In R (Factortame Ltd) v Secretary of State for Transport, the European Court of Justice (ECJ) addressed the legitimacy of the Merchant Shipping Act (MSA) 1988.29 It was declared to prevent Spanish fishing owners from selling fish caught in the UK in Spain.30 This issue was later in the ECJ, that MSA dishonoured the Treaty of Rome 1957 that created the European Economic Community.31 Here is a case of the prevention of parliamentary act from having an effect, which demonstrates that parliament isn’t the preeminent law creating body because the MSA was declared incompatible with EU law32, so the MSA ought to be negated. It indicates how a court, will question the validity of an act introduced by Parliament.

However, one might argue that Parliament consented to the present dominion and can simply repeal the ECA 1972.33 This would mean that Parliament’s sovereignty isn’t lost and Dicey’s account would subsequently be correct. This is currently happening, the European Union (Withdrawal) Bill will negate ECA34 and lead to the countries exit from the EU. Once this Bill receives royal assent,35 the U.K will no longer be subjugated to EU law and the European court of justice. Parliament will once more be the supreme law creating body and no establishment will question the validity its laws.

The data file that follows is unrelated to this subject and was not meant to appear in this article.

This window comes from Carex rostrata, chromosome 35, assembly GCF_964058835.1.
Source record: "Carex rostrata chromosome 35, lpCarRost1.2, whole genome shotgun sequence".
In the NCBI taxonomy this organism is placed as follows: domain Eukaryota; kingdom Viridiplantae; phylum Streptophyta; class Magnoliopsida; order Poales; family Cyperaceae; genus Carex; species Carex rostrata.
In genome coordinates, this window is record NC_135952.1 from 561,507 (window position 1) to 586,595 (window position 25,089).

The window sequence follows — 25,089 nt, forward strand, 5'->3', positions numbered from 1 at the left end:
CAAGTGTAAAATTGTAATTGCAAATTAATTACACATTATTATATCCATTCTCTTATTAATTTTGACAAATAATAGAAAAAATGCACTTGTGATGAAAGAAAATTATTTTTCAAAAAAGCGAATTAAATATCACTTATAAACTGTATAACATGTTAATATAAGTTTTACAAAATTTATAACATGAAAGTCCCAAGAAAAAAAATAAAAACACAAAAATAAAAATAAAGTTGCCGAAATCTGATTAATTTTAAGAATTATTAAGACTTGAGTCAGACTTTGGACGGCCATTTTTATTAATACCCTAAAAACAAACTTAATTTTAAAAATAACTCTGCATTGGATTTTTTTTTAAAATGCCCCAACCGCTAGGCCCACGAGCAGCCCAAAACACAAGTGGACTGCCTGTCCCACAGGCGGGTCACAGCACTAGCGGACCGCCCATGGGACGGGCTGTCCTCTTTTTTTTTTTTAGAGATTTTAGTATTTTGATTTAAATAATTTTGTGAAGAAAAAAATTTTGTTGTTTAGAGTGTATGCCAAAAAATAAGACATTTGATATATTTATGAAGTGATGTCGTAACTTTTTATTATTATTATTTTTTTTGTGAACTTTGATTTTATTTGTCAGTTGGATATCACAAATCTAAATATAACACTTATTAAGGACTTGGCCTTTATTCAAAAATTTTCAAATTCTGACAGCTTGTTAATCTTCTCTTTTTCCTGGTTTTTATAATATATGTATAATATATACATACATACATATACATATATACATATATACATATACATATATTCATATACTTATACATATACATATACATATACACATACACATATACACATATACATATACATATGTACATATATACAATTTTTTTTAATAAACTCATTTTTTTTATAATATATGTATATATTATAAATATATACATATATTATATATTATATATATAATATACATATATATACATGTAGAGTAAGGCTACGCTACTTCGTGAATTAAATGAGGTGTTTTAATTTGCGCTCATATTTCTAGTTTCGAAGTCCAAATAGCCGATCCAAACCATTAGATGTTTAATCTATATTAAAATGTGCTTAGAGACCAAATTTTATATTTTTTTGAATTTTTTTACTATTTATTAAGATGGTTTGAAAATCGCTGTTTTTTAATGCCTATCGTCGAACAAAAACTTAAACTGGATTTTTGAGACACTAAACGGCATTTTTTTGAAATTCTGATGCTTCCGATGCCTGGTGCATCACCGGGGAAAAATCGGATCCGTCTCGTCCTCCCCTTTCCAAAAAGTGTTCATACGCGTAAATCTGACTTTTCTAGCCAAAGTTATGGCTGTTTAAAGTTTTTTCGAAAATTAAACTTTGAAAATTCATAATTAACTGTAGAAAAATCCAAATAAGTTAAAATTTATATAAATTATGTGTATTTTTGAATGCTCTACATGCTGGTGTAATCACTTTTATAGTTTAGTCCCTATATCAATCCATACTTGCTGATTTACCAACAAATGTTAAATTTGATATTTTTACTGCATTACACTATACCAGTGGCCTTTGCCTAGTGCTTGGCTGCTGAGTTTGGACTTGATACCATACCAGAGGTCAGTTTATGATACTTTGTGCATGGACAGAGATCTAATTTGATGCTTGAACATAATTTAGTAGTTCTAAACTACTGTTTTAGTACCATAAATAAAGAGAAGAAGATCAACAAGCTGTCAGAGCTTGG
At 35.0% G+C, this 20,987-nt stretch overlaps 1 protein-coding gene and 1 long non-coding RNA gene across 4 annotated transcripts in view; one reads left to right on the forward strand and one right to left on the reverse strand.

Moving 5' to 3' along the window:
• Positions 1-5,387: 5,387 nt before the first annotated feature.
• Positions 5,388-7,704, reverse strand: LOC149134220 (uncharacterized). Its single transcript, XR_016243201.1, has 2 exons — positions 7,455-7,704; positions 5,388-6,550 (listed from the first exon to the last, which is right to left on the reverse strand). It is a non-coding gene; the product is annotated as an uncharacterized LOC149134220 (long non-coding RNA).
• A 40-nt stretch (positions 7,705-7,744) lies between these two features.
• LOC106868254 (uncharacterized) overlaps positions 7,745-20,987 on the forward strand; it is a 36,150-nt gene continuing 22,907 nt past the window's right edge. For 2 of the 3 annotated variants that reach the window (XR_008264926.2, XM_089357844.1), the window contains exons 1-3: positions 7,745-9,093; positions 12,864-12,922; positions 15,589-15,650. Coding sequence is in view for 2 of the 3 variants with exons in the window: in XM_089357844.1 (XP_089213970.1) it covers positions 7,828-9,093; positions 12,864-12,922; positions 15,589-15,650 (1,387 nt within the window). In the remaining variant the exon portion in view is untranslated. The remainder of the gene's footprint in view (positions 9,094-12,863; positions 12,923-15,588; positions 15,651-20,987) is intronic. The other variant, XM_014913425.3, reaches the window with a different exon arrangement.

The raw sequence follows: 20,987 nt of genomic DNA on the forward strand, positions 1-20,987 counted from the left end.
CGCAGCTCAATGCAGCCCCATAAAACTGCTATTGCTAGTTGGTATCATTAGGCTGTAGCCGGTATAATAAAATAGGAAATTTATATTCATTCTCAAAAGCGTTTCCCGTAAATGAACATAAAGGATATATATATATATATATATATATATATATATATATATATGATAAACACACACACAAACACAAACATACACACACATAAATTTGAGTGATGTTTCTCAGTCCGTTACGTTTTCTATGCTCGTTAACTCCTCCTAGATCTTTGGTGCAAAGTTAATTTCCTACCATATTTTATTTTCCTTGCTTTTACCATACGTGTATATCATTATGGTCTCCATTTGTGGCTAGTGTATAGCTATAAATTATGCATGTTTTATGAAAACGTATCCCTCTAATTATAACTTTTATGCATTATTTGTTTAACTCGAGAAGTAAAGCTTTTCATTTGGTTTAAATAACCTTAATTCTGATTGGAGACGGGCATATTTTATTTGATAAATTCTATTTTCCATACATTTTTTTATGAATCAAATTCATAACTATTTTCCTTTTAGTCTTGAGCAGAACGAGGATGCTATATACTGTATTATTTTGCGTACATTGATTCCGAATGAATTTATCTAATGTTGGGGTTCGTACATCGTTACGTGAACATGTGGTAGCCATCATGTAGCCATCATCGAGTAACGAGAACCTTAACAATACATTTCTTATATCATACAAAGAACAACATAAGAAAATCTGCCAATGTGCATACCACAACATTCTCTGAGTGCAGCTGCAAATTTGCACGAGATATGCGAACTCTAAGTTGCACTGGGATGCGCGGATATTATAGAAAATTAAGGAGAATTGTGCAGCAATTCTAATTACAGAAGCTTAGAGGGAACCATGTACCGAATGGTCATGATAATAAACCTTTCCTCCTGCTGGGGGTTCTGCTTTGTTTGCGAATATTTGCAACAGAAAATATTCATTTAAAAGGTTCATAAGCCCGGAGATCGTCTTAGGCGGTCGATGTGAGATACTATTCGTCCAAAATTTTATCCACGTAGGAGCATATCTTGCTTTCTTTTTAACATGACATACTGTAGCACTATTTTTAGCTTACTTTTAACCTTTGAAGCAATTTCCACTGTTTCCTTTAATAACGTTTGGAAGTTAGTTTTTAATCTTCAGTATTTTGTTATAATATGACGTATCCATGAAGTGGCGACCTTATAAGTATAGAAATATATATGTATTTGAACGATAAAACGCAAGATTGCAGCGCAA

In addition to this Section 4 of the Act, permits the higher courts to issue of a declaration of incompatibility to act of Parliament in relevancy to human rights.36 This enables courts to think about that the terms of a statute, acts of public authority that Parliament has passed, and choose if it’s incompatible with the UK’s commitments underneath the Human Rights Act 1998.37 Thus, this means that the Diceyan Doctrine isn’t correct as it goes against the concept that nobody like a court will question the validity of an act Parliament.